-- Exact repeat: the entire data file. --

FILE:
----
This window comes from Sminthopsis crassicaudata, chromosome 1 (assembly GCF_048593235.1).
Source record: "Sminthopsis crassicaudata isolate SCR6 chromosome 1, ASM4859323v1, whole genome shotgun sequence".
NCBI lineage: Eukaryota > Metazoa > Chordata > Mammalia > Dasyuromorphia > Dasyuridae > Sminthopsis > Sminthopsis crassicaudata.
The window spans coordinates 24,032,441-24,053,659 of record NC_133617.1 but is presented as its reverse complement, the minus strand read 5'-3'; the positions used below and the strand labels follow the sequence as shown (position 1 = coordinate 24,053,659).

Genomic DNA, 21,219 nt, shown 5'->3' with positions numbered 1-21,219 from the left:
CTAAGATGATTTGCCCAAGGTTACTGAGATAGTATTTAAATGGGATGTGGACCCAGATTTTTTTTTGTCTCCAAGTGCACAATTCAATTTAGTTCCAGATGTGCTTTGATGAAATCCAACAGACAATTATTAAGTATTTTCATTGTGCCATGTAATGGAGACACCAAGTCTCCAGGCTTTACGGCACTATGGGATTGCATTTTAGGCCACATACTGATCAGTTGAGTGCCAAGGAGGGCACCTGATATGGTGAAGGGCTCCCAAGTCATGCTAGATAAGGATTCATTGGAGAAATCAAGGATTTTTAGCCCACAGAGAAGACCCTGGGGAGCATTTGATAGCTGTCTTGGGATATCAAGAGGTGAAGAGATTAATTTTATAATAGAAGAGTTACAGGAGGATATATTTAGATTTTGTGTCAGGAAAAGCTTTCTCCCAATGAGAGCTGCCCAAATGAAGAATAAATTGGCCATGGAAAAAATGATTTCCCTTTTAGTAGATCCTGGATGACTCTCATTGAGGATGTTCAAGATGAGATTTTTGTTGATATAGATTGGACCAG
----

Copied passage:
This window comes from Sminthopsis crassicaudata, chromosome 1 (assembly GCF_048593235.1).
Source record: "Sminthopsis crassicaudata isolate SCR6 chromosome 1, ASM4859323v1, whole genome shotgun sequence".
NCBI lineage: Eukaryota > Metazoa > Chordata > Mammalia > Dasyuromorphia > Dasyuridae > Sminthopsis > Sminthopsis crassicaudata.
The window spans coordinates 24,032,441-24,053,659 of record NC_133617.1 but is presented as its reverse complement, the minus strand read 5'-3'; the positions used below and the strand labels follow the sequence as shown (position 1 = coordinate 24,053,659).

Genomic DNA, 21,219 nt, shown 5'->3' with positions numbered 1-21,219 from the left:
CTAAGATGATTTGCCCAAGGTTACTGAGATAGTATTTAAATGGGATGTGGACCCAGATTTTTTTTTGTCTCCAAGTGCACAATTCAATTTAGTTCCAGATGTGCTTTGATGAAATCCAACAGACAATTATTAAGTATTTTCATTGTGCCATGTAATGGAGACACCAAGTCTCCAGGCTTTACGGCACTATGGGATTGCATTTTAGGCCACATACTGATCAGTTGAGTGCCAAGGAGGGCACCTGATATGGTGAAGGGCTCCCAAGTCATGCTAGATAAGGATTCATTGGAGAAATCAAGGATTTTTAGCCCACAGAGAAGACCCTGGGGAGCATTTGATAGCTGTCTTGGGATATCAAGAGGTGAAGAGATTAATTTTATAATAGAAGAGTTACAGGAGGATATATTTAGATTTTGTGTCAGGAAAAGCTTTCTCCCAATGAGAGCTGCCCAAATGAAGAATAAATTGGCCATGGAAAAAATGATTTCCCTTTTAGTAGATCCTGGATGACTCTCATTGAGGATGTTCAAGATGAGATTTTTGTTGATATAGATTGGACCAG